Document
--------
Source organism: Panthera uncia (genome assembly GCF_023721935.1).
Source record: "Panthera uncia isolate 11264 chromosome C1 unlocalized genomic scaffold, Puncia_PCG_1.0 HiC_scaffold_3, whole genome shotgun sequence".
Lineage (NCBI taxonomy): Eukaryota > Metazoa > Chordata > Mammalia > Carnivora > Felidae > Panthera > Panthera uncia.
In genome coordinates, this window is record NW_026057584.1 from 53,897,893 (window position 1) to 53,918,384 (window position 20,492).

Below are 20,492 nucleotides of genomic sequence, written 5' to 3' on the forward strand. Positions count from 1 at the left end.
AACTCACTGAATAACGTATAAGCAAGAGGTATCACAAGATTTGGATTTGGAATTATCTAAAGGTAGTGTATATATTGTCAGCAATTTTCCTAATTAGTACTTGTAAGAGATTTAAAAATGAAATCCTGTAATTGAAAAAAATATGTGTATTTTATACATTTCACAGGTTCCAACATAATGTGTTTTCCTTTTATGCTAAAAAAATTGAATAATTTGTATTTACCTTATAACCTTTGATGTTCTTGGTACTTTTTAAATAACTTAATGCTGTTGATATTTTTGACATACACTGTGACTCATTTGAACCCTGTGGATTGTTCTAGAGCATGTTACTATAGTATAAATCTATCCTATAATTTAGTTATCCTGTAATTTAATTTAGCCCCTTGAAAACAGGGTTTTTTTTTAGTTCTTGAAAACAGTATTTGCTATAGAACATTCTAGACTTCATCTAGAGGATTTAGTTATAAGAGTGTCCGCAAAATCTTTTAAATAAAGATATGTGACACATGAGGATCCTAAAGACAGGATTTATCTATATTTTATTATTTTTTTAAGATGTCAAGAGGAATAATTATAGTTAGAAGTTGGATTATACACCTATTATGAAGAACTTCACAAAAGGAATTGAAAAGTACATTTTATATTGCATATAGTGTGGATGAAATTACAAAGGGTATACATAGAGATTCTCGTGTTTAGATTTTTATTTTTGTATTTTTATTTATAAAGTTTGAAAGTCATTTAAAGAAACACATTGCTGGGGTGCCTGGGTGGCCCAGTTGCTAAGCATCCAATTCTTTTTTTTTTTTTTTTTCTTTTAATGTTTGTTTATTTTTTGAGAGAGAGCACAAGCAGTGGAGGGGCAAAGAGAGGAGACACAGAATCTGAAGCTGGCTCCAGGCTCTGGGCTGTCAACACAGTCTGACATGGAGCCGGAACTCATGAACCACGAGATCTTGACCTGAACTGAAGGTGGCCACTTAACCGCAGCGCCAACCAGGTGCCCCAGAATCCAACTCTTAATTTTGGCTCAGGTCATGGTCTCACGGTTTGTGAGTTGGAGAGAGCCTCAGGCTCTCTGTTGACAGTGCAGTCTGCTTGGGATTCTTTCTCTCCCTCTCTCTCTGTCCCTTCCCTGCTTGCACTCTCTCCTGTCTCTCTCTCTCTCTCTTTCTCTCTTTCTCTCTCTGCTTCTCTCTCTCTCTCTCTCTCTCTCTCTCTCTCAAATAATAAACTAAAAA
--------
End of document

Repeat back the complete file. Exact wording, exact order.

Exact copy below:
Source organism: Panthera uncia (genome assembly GCF_023721935.1).
Source record: "Panthera uncia isolate 11264 chromosome C1 unlocalized genomic scaffold, Puncia_PCG_1.0 HiC_scaffold_3, whole genome shotgun sequence".
Lineage (NCBI taxonomy): Eukaryota > Metazoa > Chordata > Mammalia > Carnivora > Felidae > Panthera > Panthera uncia.
In genome coordinates, this window is record NW_026057584.1 from 53,897,893 (window position 1) to 53,918,384 (window position 20,492).

Below are 20,492 nucleotides of genomic sequence, written 5' to 3' on the forward strand. Positions count from 1 at the left end.
AACTCACTGAATAACGTATAAGCAAGAGGTATCACAAGATTTGGATTTGGAATTATCTAAAGGTAGTGTATATATTGTCAGCAATTTTCCTAATTAGTACTTGTAAGAGATTTAAAAATGAAATCCTGTAATTGAAAAAAATATGTGTATTTTATACATTTCACAGGTTCCAACATAATGTGTTTTCCTTTTATGCTAAAAAAATTGAATAATTTGTATTTACCTTATAACCTTTGATGTTCTTGGTACTTTTTAAATAACTTAATGCTGTTGATATTTTTGACATACACTGTGACTCATTTGAACCCTGTGGATTGTTCTAGAGCATGTTACTATAGTATAAATCTATCCTATAATTTAGTTATCCTGTAATTTAATTTAGCCCCTTGAAAACAGGGTTTTTTTTTAGTTCTTGAAAACAGTATTTGCTATAGAACATTCTAGACTTCATCTAGAGGATTTAGTTATAAGAGTGTCCGCAAAATCTTTTAAATAAAGATATGTGACACATGAGGATCCTAAAGACAGGATTTATCTATATTTTATTATTTTTTTAAGATGTCAAGAGGAATAATTATAGTTAGAAGTTGGATTATACACCTATTATGAAGAACTTCACAAAAGGAATTGAAAAGTACATTTTATATTGCATATAGTGTGGATGAAATTACAAAGGGTATACATAGAGATTCTCGTGTTTAGATTTTTATTTTTGTATTTTTATTTATAAAGTTTGAAAGTCATTTAAAGAAACACATTGCTGGGGTGCCTGGGTGGCCCAGTTGCTAAGCATCCAATTCTTTTTTTTTTTTTTTTTCTTTTAATGTTTGTTTATTTTTTGAGAGAGAGCACAAGCAGTGGAGGGGCAAAGAGAGGAGACACAGAATCTGAAGCTGGCTCCAGGCTCTGGGCTGTCAACACAGTCTGACATGGAGCCGGAACTCATGAACCACGAGATCTTGACCTGAACTGAAGGTGGCCACTTAACCGCAGCGCCAACCAGGTGCCCCAGAATCCAACTCTTAATTTTGGCTCAGGTCATGGTCTCACGGTTTGTGAGTTGGAGAGAGCCTCAGGCTCTCTGTTGACAGTGCAGTCTGCTTGGGATTCTTTCTCTCCCTCTCTCTCTGTCCCTTCCCTGCTTGCACTCTCTCCTGTCTCTCTCTCTCTCTCTTTCTCTCTTTCTCTCTCTGCTTCTCTCTCTCTCTCTCTCTCTCTCTCTCTCTCAAATAATAAACTAAAAA